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Center for Empowerment and Resource Development

mapThe Philippines, composed of 7,100 islands and islets, is an archipelagic country located in Southeast Asia. Its boundaries are formed by three large bodies of water: on the west and north by the South China Sea; on the east by the Pacific Ocean; and on the south by the Celebes Sea and coastal waters of Borneo. The total land area of the Philippines is 300 thousand square kilometers or 30 million hectares. It constitutes two percent of the total land area of the world and ranks 57th among the 146 countries of the world in terms of physical size. Being archipelagic country fishing is an important source of livelihood for people in the coastal areas.

Focus Group Discussions done by the Center for Empowerment and Resource Development, Inc. (CERD), a non-government organization implementing community-based coastal resource management, shows that an estimated 50-90% of fishing activities are done by women . In addition, women also earn income by utilizing the coastal resources. Mangrove areas, by their nature (nearshore) are usually where women go to gather fish, shellfishes, and other marine resources (such as fry). Mangroves were also used as firewood. Particularly in 1 island 76 women out of 86 households are involved in shell gathering.

woman2Other zones in the coastal areas that women use for their subsistence (food, income, health) are seagrass beds, reef flat areas, and beach areas. There are several women and men that also go into seaweed farming as additional source of income.

The state of fishery and marine resources are declining. In focus group discussions conducted by CERD, fishers are reporting that fish catch declined significantly. This is usually caused by illegal and destructive fishing and intrusion of commercial fishers in municipal waters, resulting to decline in fish stock as well destruction of coral resources and seagrass beds.

Mangrove resources are also destroyed by illegal cutting and conversion into fishponds or beach resorts.

The decline in fish catch of the fishers puts additional burden on the women. In addition to their reproductive work load (household chores, caring for the family) and participation in fishing activity, they have to find additional sources of income. With the mangrove and seagrass resources getting degraded, their sources of income are affected. They seek income from other sources like getting paid doing household work (like laundry) in more affluent families.

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II. Current and Potential Impact of Climate Change on Women and Their Livelihoods

woman5Climate change is expected to have a number of impacts, particularly on coastal systems. The Intergovernmental Panel on Climate Change (IPCC) Fourth Assessment Report states that coasts are projected to be exposed to increasing risks, including coastal erosion, due to climate change and sea level rise. The effect will be exacerbated by increasing human-induced pressures in the coastal areas {WGII 6.3, 6.4, SPM}. Also, on particular impact for Asian region, coastal areas especially heavy populated megadelta regions in South, East, and Southeast Asia will be at greatest risk due to increased flooding from the sea, and in some megadeltas, flooding from the rivers (WGII 10.4, SPM)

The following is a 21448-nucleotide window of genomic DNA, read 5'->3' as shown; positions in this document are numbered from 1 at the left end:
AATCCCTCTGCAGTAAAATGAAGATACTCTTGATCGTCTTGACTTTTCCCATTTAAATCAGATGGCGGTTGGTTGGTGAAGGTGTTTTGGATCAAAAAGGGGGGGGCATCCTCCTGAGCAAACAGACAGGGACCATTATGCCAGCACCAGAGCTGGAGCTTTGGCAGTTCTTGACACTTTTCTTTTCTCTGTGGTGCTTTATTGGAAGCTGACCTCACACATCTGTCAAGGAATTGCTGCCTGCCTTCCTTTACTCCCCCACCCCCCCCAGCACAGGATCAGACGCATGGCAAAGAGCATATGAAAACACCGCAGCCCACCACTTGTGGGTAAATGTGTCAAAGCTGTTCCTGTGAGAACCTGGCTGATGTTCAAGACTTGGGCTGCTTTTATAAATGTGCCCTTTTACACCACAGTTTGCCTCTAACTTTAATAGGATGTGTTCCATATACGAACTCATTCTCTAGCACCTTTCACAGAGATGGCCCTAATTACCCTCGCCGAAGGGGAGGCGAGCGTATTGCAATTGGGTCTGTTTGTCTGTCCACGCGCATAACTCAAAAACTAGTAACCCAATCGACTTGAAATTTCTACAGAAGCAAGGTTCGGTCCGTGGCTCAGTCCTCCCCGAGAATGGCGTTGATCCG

The coastal communities are already experiencing the effects of extreme changes in climate and weather conditions. They had experienced too much rainfall and stronger typhoons causing floods. The stronger winds brought about by stronger typhoons exposed the coastal communities to stronger wave actions, making it more difficult for them to go fishing or travel from the islands to the mainland.

woman6The small islands are particularly vulnerable to sea level rise as it can cause substantial loss of lands. With the coastal communities living in foreshore areas, loss of settlement is a real threat. The loss of settlement puts more burden on the women, who are in-charge of household maintenance.

By its location in the tropics, the Philippines is found to be naturally vulnerable to environmental disasters. This situation plus other human and developmental factors such as climate change compound communities' incapacity to cope with such disasters.

Effect of these changes to the coastal communities particularly to women

The IPCC report also states that sea level rise as well as human development are contributing to losses of coastal wetlands and mangroves and increasing damage from coastal flooding in many areas. With the mangroves, wetlands as well as seagrass areas primarily used by women, climate change with corresponding temperature increase, sea level rise and increased flooding lead to their economic dislocation.

Coastal erosion and rising sea level would also eat up coastal communities’ settlements.

Temperature increase as well as frequent flooding brings health problems and put more burden on the women who are in charge of caregiving in the family.

III. Current Initiatives by Women To Prepare Themselves for Climate Change

CERD is a non-government organization that is operating for 31 years now. It envisions empowered, self-reliant coastal communities sustainably living in harmony with abundant and diverse coastal and marine environment, and as such would like to contribute to saving and restoring coastal environment through capability building of local institutions of CB-FIRM; creation of model communities and learning areas; and building partnerships.

CERD’s work with the fisherfolk communities started with researches on fisherfolk problems, consciousness raising activities and providing trainings. A research in 1984 showed that women played major roles in pre- and post- harvest phases of fishing, with some even participating in actual harvesting. This alerted CERD for the need to organize both men and women in order to develop the fisheries sector.